6 Hours of Driving for a Pile of Dinosaur Bones

Recently, on our trip to Utah, we took a special trip out to Vernal, UT – 3 hours there and 3 hours back.  The website URL for Vernal is www.visitdinosaurland.com.  Dinosaur tourism seems to be one of their biggest industries.    Thankfully, some of Caleb and Andrew’s cousins decided to take the road trip with us.


Our first stop was the Utah Field House of Natural History.  Here we got to see dinosaurs nicely assembled like in most Dinosaur museums.  The dinosaur below is a Diplodocus – the most prominent feature of the Field House lobby.



They also had an outdoor dinosaur park.  Here we are in front of the Woolly Mammoth.  Although, I don’t think a mammoth is a dinosaur.


Who’s the most ferocious T-Rex of all?


Then we went to the National Dinosaur Monument.  This was the unique site that we drove 3 hours to see.  There is a wall with over 1500 dinosaur bones embedded.  Normally, when we see dinosaur bones, they are replicas or casts that are nicely assembled in the form of a dinosaur skeleton.  This wall gave you a sense of what real paleontologists deal with.  It was like looking into a Lion’s den – a thousand random bones piled and scattered throughout the wall.  You get a sense of how difficult it is to put together the puzzle of even one dinosaur.  It seems nearly impossible.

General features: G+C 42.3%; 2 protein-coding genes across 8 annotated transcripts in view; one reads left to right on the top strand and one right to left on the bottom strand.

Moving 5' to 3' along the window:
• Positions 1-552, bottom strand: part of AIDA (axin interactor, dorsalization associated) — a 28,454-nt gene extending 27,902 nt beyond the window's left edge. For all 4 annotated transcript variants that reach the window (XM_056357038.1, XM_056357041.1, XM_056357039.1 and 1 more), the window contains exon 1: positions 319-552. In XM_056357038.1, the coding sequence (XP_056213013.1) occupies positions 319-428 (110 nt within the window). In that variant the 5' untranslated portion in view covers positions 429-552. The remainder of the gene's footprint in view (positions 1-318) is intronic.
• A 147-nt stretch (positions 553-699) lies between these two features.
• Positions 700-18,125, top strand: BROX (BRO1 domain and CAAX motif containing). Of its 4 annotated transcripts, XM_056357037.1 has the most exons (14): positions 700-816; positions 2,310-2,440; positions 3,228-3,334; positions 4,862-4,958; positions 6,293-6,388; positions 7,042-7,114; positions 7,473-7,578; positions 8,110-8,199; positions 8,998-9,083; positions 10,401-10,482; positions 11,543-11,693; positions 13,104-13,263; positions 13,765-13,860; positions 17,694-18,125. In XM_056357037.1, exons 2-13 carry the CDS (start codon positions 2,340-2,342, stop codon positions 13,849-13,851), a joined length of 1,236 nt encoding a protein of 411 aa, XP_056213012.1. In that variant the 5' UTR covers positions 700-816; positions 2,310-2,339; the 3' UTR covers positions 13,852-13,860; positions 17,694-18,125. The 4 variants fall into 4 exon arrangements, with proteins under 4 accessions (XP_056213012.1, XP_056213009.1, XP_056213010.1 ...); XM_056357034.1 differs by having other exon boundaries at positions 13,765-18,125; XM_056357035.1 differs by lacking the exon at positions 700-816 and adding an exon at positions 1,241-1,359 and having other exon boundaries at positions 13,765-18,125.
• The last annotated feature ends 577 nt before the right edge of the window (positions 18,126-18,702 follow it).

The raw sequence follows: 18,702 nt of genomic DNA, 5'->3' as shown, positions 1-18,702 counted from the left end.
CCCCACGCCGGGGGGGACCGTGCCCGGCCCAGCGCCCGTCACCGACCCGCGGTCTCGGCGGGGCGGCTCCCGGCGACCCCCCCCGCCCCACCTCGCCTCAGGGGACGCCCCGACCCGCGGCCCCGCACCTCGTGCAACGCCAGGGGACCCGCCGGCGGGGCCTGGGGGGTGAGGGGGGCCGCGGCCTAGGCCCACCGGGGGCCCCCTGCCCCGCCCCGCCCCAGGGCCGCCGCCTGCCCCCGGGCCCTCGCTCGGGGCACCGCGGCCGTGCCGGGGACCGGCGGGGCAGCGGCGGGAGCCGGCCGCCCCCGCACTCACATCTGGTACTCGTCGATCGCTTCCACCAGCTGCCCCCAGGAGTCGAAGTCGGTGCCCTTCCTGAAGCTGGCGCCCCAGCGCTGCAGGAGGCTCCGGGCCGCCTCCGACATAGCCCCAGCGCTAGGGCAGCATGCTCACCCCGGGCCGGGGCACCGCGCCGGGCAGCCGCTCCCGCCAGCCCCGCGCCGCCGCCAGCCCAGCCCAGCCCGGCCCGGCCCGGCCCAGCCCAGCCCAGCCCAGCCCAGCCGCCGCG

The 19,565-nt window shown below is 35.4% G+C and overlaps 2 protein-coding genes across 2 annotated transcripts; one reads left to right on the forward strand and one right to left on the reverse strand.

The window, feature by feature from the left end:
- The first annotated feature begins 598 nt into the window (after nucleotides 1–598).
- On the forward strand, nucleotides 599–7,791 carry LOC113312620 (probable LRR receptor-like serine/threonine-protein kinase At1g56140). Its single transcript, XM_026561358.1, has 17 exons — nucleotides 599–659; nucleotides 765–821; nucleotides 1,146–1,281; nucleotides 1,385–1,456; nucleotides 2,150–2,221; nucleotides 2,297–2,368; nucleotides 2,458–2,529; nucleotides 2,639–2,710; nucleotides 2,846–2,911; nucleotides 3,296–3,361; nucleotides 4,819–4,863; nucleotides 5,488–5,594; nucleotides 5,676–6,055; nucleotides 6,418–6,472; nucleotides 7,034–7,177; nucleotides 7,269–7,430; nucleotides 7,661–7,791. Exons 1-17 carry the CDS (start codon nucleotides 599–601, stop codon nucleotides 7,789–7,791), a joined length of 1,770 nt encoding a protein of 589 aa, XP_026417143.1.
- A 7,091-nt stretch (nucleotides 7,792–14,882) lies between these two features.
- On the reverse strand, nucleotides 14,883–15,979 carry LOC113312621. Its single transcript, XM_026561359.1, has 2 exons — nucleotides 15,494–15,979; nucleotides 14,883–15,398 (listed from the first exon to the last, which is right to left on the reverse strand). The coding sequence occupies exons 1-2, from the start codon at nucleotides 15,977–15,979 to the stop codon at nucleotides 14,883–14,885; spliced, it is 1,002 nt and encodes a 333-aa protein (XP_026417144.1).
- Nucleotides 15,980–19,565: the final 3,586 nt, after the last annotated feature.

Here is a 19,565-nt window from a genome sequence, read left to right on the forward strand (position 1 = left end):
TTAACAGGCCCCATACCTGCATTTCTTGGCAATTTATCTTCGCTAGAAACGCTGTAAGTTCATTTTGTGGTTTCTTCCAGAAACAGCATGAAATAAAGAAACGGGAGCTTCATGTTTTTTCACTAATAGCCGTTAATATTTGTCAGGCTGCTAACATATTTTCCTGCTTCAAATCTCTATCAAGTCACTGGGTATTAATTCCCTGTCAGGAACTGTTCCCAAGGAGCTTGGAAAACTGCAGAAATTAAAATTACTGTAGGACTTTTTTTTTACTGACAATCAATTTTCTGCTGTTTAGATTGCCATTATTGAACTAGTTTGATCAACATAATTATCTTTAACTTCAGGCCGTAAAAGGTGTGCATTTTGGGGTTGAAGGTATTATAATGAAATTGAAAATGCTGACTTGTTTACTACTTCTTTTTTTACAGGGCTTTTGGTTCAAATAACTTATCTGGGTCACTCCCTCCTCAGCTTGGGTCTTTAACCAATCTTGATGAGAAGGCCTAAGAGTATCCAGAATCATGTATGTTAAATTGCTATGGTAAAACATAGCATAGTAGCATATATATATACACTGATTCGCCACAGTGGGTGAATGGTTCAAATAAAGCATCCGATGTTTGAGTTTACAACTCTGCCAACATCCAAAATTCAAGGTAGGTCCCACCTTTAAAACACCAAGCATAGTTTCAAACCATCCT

You also get to touch the dinosaur bones.  Real dinosaur bone – not just a plastic or bronze cast of one. 


All the cousins were working hard to earn their Junior Ranger badge.  I love the Junior Ranger program.  It really helps the kids appreciate the wonderful National Parks that they are visiting.  AND, they get a special treat at the end if they work to earn it. 


Our Junior Rangers going through the final audit.



Official Junior Rangers with their official Junior Ranger badges.  They take their jobs seriously.


The trip was just in time to make it into Caleb’s GoKids Newsletter Issue #2 about dinosaurs.

Leave a Reply

Fill in your details below or click an icon to log in:

WordPress.com Logo

You are commenting using your WordPress.com account. Log Out /  Change )

Twitter picture

You are commenting using your Twitter account. Log Out /  Change )

Facebook photo

You are commenting using your Facebook account. Log Out /  Change )

Connecting to %s